Musk and Altman have stated they are partly motivated by concerns about the existential risk from artificial general intelligence. openai.com states that “it’s hard to fathom how much human-level AI could benefit society,” and that it is equally difficult to comprehend “how much it could damage society if built or used incorrectly”.Research on safety cannot safely be postponed: “because of AI’s surprising history, it’s hard to predict when human-level AI might come within reach.” openai.com states that AI “should be an extension of individual human wills and, in the spirit of liberty, as broadly and evenly distributed as possible…”.Co-chair Sam Altman expects the decades-long project to surpass human intelligence.

Vishal Sikka, former CEO of Infosys, stated that an “openness” where the endeavor would “produce results generally in the greater interest of humanity” was a fundamental requirement for his support, and that OpenAI “aligns very nicely with our long-held values” and their “endeavor to do purposeful work”.

Cade Metz of Wired suggests that corporations such as Amazon may be motivated by a desire to use open-source software and data to level the playing field against corporations such as Google and Facebook that own enormous supplies of proprietary data. Altman states that Y Combinator companies will share their data with OpenAI.

In 2019, openai.com became a for-profit company called OpenAI LP to secure additional funding while staying controlled by a non-profit called OpenAI Inc in a structure that OpenAI calls “capped-profit”,having previously been a 501 nonprofit organization

We’ve trained a model called ChatGPT which interacts in a conversational way. The dialogue format makes it possible for ChatGPT to answer followup questions, admit its mistakes, challenge incorrect premises, and reject inappropriate requests. ChatGPT is a sibling model to InstructGPT, which is trained to follow an instruction in a prompt and provide a detailed response.

ChatGPT: Optimizing Language Models for Dialogue

We are excited to introduce ChatGPT to get users’ feedback and learn about its strengths and weaknesses. During the research preview, usage of ChatGPT is free. Try it now at chat.openai.com.


In the following sample, ChatGPT asks the clarifying questions to debug code.


We trained this model using Reinforcement Learning from Human Feedback (RLHF), using the same methods as InstructGPT, but with slight differences in the data collection setup. We trained an initial model using supervised fine-tuning: human AI trainers provided conversations in which they played both sides—the user and an AI assistant. We gave the trainers access to model-written suggestions to help them compose their responses. We mixed this new dialogue dataset with the InstructGPT dataset, which we transformed into a dialogue format.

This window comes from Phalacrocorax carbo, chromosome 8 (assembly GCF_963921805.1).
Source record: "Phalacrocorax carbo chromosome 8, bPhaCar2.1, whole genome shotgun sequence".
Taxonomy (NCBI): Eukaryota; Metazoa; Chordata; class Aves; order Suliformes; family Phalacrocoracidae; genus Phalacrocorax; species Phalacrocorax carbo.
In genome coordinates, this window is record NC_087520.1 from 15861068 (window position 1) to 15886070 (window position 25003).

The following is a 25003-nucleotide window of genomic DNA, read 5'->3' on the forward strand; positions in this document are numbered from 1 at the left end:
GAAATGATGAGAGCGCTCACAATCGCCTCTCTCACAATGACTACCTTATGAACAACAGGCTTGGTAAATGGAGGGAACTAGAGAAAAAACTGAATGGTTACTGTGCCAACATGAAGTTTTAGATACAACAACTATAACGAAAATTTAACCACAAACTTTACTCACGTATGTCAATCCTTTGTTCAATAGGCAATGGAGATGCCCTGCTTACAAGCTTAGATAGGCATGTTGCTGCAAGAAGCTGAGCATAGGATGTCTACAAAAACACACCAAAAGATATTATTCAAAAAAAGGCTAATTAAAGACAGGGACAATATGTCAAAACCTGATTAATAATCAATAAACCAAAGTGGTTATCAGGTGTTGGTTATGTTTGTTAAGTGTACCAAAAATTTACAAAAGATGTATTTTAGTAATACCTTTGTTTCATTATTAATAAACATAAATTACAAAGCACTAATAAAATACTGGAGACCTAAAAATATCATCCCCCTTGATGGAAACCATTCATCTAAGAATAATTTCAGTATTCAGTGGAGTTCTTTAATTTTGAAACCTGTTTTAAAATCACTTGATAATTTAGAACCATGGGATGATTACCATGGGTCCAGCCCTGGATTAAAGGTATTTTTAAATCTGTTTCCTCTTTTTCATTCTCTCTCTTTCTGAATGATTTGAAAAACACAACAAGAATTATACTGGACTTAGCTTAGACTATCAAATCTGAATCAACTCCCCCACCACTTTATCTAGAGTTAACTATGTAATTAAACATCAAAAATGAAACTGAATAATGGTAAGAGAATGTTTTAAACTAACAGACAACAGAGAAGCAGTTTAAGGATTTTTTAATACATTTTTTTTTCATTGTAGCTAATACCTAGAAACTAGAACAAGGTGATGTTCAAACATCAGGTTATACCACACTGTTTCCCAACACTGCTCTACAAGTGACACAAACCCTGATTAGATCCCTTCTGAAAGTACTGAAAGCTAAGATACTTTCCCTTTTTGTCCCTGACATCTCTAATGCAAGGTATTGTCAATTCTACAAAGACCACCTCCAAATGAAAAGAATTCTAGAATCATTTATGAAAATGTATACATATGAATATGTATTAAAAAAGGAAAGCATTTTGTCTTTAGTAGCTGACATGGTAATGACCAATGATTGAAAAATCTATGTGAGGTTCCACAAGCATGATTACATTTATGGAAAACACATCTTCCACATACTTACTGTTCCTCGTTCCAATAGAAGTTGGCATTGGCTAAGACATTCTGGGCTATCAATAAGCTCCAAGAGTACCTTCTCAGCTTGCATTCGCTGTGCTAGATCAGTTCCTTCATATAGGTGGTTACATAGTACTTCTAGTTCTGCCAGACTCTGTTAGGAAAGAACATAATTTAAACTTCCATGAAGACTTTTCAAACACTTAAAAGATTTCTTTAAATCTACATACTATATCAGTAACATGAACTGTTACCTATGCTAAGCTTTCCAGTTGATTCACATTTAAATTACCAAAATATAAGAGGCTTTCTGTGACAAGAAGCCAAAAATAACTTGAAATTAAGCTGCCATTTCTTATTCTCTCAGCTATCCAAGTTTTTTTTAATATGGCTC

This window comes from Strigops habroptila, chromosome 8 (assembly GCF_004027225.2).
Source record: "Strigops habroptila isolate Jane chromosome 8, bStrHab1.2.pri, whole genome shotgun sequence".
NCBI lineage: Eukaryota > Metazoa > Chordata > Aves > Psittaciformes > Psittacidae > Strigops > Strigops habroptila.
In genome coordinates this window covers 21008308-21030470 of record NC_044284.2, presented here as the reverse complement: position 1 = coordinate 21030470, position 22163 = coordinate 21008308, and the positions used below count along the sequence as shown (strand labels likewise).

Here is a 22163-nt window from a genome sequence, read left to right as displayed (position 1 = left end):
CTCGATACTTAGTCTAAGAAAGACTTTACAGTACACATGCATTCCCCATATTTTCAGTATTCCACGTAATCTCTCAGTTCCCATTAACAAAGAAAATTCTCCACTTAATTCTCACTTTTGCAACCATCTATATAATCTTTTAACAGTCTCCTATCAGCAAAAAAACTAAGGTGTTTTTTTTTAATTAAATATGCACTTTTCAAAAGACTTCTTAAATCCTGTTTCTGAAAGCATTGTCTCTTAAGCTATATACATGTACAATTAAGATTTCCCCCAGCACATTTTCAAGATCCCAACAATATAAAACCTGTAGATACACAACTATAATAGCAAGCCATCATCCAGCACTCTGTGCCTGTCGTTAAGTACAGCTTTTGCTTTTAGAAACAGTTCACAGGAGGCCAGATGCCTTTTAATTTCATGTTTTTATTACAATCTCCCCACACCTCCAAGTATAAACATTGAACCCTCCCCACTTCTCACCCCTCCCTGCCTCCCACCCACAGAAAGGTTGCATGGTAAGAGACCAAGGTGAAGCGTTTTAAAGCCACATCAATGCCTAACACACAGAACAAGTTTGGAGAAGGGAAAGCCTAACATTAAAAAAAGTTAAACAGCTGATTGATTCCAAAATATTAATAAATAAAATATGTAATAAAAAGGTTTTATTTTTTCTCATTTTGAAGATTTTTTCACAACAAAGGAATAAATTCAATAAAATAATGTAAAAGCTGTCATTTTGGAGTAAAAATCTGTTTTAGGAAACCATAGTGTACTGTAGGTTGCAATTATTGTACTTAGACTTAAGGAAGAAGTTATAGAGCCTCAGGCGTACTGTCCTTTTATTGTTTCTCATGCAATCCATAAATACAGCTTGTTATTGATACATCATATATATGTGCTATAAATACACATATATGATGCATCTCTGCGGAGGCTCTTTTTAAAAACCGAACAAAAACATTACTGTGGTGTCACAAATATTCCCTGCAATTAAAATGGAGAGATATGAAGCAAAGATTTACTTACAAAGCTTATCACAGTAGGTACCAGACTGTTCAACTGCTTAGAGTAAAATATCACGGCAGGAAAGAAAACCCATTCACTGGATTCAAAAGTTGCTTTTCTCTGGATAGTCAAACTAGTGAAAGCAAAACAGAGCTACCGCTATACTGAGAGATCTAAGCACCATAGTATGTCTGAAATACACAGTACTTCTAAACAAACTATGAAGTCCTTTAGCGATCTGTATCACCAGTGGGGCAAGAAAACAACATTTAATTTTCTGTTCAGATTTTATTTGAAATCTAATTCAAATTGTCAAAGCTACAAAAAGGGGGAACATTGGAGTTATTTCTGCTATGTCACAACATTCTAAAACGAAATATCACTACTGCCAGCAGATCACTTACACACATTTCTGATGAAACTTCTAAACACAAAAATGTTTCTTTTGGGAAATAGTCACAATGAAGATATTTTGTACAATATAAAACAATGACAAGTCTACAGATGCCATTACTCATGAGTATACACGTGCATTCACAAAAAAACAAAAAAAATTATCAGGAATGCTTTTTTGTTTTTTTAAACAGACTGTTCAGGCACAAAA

To create a reward model for reinforcement learning, we needed to collect comparison data, which consisted of two or more model responses ranked by quality.

To collect this data, we took conversations that AI trainers had with the chatbot. We randomly selected a model-written message, sampled several alternative completions, and had AI trainers rank them. Using these reward models, we can fine-tune the model using Proximal Policy Optimization. We performed several iterations of this process.

ChatGPT is fine-tuned from a model in the GPT-3.5 series, which finished training in early 2022. You can learn more about the 3.5 series here. ChatGPT and GPT 3.5 were trained on an Azure AI supercomputing infrastructure.


  • ChatGPT sometimes writes plausible-sounding but incorrect or nonsensical answers. Fixing this issue is challenging, as: (1) during RL training, there’s currently no source of truth; (2) training the model to be more cautious causes it to decline questions that it can answer correctly; and (3) supervised training misleads the model because the ideal answer depends on what the model knows, rather than what the human demonstrator knows.
  • ChatGPT is sensitive to tweaks to the input phrasing or attempting the same prompt multiple times. For example, given one phrasing of a question, the model can claim to not know the answer, but given a slight rephrase, can answer correctly.